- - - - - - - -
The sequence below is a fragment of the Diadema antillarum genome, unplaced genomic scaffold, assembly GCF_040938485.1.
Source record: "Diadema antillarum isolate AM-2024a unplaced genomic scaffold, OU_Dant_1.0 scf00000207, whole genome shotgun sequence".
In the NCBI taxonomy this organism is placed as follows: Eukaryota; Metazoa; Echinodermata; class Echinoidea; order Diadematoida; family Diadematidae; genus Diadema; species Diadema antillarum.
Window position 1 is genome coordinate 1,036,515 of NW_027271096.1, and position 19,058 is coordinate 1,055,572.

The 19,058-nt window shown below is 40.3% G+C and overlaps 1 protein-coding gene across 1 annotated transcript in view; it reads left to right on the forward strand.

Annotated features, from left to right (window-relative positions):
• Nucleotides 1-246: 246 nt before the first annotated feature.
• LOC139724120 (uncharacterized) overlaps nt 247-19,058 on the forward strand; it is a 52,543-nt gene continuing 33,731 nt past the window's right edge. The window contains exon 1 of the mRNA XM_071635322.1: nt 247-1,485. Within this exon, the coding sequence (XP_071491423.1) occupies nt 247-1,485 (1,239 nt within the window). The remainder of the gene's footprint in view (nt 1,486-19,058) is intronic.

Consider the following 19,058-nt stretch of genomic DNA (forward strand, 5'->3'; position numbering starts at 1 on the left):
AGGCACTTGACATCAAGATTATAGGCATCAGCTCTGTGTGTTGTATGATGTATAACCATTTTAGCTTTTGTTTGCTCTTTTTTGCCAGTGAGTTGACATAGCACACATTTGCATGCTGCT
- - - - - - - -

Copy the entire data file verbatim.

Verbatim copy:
The sequence below is a fragment of the Diadema antillarum genome, unplaced genomic scaffold, assembly GCF_040938485.1.
Source record: "Diadema antillarum isolate AM-2024a unplaced genomic scaffold, OU_Dant_1.0 scf00000207, whole genome shotgun sequence".
In the NCBI taxonomy this organism is placed as follows: Eukaryota; Metazoa; Echinodermata; class Echinoidea; order Diadematoida; family Diadematidae; genus Diadema; species Diadema antillarum.
Window position 1 is genome coordinate 1,036,515 of NW_027271096.1, and position 19,058 is coordinate 1,055,572.

The 19,058-nt window shown below is 40.3% G+C and overlaps 1 protein-coding gene across 1 annotated transcript in view; it reads left to right on the forward strand.

Annotated features, from left to right (window-relative positions):
• Nucleotides 1-246: 246 nt before the first annotated feature.
• LOC139724120 (uncharacterized) overlaps nt 247-19,058 on the forward strand; it is a 52,543-nt gene continuing 33,731 nt past the window's right edge. The window contains exon 1 of the mRNA XM_071635322.1: nt 247-1,485. Within this exon, the coding sequence (XP_071491423.1) occupies nt 247-1,485 (1,239 nt within the window). The remainder of the gene's footprint in view (nt 1,486-19,058) is intronic.

Consider the following 19,058-nt stretch of genomic DNA (forward strand, 5'->3'; position numbering starts at 1 on the left):
AGGCACTTGACATCAAGATTATAGGCATCAGCTCTGTGTGTTGTATGATGTATAACCATTTTAGCTTTTGTTTGCTCTTTTTTGCCAGTGAGTTGACATAGCACACATTTGCATGCTGCT